Polar ice and land masses: How AI should improve climate forecasting

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The World Health Organization warns of the serious consequences of climate change for individuals and public health. There would be increasing cases of malnutrition due to soil and drinking water pollution, as well as decreased crop viability. Air pollution causes breathing difficulties.

Elsewhere, climate change is causing the polar ice to melt and the habitat of animals to be endangered. But the calculations of when the Arctic should be ice-free are different. In order to concretize consequences like these, researchers are working on AI systems that are supposed to make forecasts more concrete – be it for solid land masses or for ice surfaces.

For example, the British Antarctic Survey (BAS) and other institutions have the KI IceNet developed. It is intended to forecast the decline in ice sheets in the Arctic. According to one Arctic Council report As of May 2021, the air and water in the Arctic have warmed three times as fast as the rest of the planet since 1971. Polar bears and marine mammals rely on the ice as a hunting ground and resting place. Indigenous peoples move on routes that are no longer reliable.

How can Germany become climate neutral? How can AI make climate models better? And: what is behind negative emissions? The current climate special from MIT Technology Review (now available in well-stocked newsagents) revolves around these and other questions.

IceNet uses a deep learning method that learns from computer simulations of ice changes since 1850 to derive six-month forecasts. Another team of scientists at the Johns Hopkins University Applied Physics Laboratory has developed a predictive model that uses satellite images to predict how quickly the ice will form each week.

On the other hand, an international research team led by Max Callaghan from the Berlin Mercator Research Institute on Global Commons and Climate Change has focused on the effects on solid land masses. With the help of artificial intelligence, he had classified and analyzed more than 100,000 published studies on climate change. The result: climate change is already having an impact on at least 80 percent of the global land area and thus affects areas where around 85 percent of the world’s population live. The studies examined came from different specialist areas, such as agricultural research, biology, geophysics, migration and conflict research.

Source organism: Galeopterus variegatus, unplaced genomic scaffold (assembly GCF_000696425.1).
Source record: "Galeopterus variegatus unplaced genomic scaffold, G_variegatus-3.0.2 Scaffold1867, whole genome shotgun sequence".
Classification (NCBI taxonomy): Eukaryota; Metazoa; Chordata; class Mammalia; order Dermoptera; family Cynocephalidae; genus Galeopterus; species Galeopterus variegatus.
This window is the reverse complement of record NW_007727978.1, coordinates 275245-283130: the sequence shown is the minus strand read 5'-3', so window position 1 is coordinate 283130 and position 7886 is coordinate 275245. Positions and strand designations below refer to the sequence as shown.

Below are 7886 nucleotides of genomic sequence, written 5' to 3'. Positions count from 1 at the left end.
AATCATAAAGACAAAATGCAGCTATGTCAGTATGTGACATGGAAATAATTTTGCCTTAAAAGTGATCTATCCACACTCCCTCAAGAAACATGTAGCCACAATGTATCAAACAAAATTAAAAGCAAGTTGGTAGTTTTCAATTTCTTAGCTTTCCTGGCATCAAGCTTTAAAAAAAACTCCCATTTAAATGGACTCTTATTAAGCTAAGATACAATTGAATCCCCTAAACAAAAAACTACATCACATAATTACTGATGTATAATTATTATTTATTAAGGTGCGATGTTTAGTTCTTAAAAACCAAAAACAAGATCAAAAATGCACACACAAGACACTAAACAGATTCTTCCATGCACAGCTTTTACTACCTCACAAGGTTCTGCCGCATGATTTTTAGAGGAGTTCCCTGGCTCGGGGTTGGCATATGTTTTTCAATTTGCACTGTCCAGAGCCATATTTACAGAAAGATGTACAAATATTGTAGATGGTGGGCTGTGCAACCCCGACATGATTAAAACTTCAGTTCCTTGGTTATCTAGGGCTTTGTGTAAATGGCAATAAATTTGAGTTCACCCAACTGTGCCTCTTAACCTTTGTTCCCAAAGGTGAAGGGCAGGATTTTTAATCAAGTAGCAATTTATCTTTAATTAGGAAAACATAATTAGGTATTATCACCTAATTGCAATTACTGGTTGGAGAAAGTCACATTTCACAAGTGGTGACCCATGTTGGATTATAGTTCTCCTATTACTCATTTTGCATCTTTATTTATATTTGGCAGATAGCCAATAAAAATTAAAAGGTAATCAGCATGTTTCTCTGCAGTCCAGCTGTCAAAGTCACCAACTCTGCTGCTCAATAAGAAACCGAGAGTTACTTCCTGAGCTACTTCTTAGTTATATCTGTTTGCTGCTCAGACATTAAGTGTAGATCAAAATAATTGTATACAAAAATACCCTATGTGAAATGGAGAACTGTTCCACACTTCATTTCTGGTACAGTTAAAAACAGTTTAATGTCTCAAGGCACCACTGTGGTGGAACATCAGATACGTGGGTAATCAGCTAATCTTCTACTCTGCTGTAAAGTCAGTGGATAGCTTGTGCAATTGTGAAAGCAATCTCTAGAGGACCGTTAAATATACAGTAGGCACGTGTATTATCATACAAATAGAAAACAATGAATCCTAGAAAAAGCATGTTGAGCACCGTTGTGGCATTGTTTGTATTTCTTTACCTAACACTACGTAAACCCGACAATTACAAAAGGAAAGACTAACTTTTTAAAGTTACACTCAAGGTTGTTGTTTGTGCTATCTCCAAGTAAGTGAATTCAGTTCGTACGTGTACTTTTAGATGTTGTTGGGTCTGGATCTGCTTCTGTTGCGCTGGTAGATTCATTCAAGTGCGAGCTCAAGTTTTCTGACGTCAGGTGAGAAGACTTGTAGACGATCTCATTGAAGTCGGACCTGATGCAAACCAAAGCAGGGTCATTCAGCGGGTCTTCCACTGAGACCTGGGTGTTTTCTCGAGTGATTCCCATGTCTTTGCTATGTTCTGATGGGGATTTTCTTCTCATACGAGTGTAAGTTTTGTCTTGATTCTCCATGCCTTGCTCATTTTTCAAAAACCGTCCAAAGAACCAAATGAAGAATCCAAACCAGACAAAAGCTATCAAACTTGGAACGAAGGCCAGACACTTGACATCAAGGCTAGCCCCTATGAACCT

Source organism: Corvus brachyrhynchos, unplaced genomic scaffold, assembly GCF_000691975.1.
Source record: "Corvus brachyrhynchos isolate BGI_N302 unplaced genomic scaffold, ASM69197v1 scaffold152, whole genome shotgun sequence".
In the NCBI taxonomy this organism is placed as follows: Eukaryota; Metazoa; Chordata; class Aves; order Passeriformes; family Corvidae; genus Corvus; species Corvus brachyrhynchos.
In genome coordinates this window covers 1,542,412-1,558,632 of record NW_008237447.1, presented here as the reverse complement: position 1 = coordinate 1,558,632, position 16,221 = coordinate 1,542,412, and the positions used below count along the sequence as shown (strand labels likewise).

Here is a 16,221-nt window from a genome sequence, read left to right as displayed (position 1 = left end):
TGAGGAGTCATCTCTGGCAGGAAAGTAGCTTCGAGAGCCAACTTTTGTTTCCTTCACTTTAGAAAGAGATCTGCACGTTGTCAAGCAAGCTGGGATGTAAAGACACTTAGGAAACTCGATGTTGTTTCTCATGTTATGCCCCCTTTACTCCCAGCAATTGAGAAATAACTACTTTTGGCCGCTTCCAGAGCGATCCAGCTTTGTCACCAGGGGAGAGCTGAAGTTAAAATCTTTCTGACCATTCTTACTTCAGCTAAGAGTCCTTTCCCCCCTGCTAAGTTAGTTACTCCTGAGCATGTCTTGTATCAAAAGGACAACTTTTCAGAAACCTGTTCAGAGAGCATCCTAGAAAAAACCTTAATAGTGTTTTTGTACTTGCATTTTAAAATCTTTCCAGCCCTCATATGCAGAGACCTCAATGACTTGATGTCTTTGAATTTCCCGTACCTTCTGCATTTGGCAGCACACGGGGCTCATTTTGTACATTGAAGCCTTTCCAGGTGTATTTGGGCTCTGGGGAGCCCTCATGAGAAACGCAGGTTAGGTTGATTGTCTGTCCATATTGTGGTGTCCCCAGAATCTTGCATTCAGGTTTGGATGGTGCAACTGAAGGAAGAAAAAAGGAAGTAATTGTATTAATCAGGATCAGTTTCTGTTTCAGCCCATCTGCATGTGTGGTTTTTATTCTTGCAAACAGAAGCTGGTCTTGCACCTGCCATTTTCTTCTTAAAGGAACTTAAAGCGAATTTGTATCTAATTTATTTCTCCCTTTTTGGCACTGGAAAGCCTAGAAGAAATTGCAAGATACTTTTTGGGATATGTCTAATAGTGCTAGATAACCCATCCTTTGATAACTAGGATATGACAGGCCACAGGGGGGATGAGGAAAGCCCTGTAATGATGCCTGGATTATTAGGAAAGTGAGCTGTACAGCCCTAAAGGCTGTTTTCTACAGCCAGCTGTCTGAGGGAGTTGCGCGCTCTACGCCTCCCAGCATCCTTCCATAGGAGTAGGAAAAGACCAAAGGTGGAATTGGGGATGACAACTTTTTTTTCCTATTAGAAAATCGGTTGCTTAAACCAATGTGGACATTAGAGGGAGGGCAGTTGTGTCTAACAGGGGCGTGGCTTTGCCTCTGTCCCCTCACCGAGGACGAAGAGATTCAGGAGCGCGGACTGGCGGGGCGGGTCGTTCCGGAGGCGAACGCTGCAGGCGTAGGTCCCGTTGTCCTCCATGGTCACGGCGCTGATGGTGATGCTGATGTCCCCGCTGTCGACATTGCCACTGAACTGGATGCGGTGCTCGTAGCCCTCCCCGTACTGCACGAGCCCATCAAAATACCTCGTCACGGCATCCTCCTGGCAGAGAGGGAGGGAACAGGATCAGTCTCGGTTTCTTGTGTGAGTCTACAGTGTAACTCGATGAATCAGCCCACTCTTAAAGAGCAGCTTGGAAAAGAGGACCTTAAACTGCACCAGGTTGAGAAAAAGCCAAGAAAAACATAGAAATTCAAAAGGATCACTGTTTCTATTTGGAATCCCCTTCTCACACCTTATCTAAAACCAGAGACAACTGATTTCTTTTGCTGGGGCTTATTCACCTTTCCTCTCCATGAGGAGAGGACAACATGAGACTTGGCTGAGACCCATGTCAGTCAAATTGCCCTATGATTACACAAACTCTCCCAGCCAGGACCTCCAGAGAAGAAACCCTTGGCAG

There is a good reason for the laborious work: Knowledge about climate change is growing rapidly. Since the first status report of the Intergovernmental Panel on Climate Change (IPCC) was published in 1990, the number of specialist articles published annually has increased a hundredfold. This year even the actual report of the IPCC had almost 4,000 pages to show, based on 14,000 studies. This multitude of studies can hardly be evaluated without artificial intelligence.

Max Callaghan and his team first filtered 102,160 out of over 600,000 studies they found in the Web of Science and Scopus databases on the topic of climate change. The voice recognition model BERT (Bidirectional Encoder Representations from Transformers) developed by Google was used for their evaluation. BERT recognizes the meaning of individual words in a text and relates them to the others. BERT learned this through training with countless texts from Google Books and Wikipedia, for example. The AI ​​had to fill in the blanks. BERT can therefore predict missing words in texts and therefore also grasp the content of a text faster and more reliably than many other models.

“We had a metadata-provided dataset with around 3,000 studies for our task,” says Callaghan. “We then made use of the implicit knowledge of the Google model, so that we only had to train it in this application with a much smaller data set”. It’s like a cook preparing an unknown recipe – he doesn’t have to learn his craft again – he still has to practice the dish before serving it to the guests.

With such a broad spectrum of studies, however, it was not easy. For example, a study can look at the effects of a change in temperature on apple blossom in a particular area. “It’s a very specific question, but the pattern behind it repeats itself in different contexts,” says Callaghan. In the end, BERT initially succeeded in identifying whether a study was about climate impacts – the system then also identified the location, the type of impact and the driver behind it, such as changes in temperature or precipitation.

More from MIT Technology Review

More from MIT Technology Review

More from MIT Technology Review

More from MIT Technology Review

The researchers combined the results of the analysis with geophysical data from climate research. Using geoparsers, they decoded the information and transferred it to an interactive map. This consists of grid cells, the color of which indicates the number of studies in the corresponding region. The study and its graphic evaluation is intended to provide decision-makers from politics, society and business with a realistic overview of the overall situation – so that they can make better decisions

Callaghan’s researchers now want to equip their interactive maps with direct links to the studies. “We don’t necessarily differentiate between good and bad effects in the studies we identify,” he says. So not every study is about catastrophic floods or fatal heat waves. “Some of them are about shifts in the migration patterns of a particular butterfly or something similar,” he says. “Ultimately, though, all of this points to the huge impact climate change is having around the world. And I think the scale of that is pretty daunting.”


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